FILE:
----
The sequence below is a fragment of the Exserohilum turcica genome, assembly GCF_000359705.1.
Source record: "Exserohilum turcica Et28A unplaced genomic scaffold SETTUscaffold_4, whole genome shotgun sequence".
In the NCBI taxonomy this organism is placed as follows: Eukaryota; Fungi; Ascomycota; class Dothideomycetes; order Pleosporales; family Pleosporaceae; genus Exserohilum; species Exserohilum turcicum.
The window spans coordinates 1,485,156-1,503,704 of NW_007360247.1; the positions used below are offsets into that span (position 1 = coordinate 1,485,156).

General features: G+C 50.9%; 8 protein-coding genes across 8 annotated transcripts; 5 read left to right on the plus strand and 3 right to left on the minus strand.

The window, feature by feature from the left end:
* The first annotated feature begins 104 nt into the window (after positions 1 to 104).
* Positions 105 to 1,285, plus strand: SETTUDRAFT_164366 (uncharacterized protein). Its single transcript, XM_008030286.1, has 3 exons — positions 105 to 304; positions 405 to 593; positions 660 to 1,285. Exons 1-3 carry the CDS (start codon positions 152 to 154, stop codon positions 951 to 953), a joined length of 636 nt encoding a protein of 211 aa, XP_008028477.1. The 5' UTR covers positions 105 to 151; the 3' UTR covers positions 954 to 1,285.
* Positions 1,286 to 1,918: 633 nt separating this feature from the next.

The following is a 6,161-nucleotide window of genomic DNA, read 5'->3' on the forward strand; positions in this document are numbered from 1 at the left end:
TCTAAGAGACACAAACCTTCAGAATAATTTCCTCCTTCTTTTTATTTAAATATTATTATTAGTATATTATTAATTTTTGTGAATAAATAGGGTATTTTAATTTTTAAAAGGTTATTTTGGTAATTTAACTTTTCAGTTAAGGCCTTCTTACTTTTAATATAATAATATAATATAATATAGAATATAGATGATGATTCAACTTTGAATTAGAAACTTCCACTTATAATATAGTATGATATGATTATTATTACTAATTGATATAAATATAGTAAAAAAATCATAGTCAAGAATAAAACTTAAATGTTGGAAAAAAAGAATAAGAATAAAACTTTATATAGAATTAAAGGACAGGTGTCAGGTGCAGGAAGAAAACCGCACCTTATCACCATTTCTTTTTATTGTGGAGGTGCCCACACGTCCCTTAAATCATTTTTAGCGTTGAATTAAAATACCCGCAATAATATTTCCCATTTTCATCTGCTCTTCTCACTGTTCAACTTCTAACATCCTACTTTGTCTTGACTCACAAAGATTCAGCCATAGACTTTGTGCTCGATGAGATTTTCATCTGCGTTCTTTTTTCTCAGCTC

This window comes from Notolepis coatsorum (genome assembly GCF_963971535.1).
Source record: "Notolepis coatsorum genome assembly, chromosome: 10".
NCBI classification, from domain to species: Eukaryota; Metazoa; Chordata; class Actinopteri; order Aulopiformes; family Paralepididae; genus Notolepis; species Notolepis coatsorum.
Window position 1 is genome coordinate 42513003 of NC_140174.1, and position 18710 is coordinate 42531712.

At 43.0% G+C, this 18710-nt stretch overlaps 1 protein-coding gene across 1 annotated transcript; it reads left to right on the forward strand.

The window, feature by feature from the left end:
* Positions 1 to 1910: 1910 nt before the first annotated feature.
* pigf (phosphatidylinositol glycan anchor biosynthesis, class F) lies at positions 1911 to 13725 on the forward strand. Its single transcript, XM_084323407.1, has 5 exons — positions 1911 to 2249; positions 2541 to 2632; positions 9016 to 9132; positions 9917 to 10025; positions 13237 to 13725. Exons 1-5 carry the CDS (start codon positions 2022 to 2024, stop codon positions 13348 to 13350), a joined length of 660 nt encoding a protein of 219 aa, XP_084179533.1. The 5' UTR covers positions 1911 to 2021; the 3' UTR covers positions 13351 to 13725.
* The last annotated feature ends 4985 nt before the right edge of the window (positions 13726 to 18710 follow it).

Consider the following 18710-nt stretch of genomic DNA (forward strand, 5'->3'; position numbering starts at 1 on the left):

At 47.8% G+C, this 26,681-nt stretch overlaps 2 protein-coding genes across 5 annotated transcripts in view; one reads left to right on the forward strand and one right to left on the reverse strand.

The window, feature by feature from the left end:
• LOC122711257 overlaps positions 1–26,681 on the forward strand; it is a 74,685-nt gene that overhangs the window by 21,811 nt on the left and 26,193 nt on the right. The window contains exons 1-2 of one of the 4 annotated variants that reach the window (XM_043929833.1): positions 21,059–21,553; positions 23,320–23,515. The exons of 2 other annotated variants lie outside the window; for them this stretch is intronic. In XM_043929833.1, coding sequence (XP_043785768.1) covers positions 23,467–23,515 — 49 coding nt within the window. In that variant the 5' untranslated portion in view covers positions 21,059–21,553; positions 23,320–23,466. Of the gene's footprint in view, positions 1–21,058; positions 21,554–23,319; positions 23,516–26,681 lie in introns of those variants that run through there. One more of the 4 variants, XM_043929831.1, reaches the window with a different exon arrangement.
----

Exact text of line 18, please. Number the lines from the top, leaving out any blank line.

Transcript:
* Positions 1 to 1910: 1910 nt before the first annotated feature.